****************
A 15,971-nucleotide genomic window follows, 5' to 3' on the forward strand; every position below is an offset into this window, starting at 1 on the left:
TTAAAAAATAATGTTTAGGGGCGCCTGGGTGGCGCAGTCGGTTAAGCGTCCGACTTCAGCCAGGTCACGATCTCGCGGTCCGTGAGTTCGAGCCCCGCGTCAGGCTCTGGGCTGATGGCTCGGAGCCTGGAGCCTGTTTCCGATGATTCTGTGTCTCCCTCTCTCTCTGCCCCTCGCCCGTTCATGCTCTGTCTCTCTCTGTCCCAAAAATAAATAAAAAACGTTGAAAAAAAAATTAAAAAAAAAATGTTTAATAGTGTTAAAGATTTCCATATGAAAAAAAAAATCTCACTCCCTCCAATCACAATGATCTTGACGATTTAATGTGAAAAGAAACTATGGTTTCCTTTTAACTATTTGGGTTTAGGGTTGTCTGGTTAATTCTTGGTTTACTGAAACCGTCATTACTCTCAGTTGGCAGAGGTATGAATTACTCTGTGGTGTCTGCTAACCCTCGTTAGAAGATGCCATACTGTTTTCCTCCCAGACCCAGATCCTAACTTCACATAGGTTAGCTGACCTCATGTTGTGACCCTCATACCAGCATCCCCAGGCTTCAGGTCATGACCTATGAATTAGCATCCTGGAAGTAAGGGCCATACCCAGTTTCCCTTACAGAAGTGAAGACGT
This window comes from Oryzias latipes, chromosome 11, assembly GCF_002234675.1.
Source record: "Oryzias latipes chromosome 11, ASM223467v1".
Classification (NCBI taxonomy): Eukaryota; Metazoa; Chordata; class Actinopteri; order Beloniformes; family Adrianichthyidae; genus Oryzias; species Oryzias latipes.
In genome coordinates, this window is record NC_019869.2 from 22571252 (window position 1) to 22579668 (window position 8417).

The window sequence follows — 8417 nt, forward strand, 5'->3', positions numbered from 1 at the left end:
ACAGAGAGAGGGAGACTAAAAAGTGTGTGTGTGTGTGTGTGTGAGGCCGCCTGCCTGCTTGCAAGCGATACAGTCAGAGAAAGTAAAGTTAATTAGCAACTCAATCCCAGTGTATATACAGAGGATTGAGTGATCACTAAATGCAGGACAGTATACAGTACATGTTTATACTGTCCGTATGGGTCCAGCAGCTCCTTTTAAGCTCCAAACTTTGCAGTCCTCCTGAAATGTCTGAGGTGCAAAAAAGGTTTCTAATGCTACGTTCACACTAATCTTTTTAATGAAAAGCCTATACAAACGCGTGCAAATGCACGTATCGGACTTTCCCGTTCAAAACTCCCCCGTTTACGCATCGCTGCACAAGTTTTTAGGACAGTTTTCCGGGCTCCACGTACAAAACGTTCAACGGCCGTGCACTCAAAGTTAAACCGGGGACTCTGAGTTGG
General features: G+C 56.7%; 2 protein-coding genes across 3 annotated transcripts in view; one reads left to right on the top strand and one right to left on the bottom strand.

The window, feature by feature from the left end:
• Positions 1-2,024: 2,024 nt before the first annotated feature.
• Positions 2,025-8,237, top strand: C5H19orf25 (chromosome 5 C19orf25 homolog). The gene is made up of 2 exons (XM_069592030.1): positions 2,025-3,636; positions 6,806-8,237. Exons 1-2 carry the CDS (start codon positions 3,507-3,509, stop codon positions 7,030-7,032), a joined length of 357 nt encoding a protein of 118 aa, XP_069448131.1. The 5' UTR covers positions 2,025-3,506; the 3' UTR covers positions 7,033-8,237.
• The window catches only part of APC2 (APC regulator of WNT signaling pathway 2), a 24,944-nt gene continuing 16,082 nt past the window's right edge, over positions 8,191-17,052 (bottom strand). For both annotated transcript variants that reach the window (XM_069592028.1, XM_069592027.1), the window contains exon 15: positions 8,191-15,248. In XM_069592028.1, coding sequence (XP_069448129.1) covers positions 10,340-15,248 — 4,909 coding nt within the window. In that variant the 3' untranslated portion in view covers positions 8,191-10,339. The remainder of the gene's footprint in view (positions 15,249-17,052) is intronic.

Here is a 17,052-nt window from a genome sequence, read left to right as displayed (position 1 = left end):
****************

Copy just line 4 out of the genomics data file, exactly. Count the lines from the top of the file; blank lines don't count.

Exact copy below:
Source record: "Oryzias latipes chromosome 11, ASM223467v1".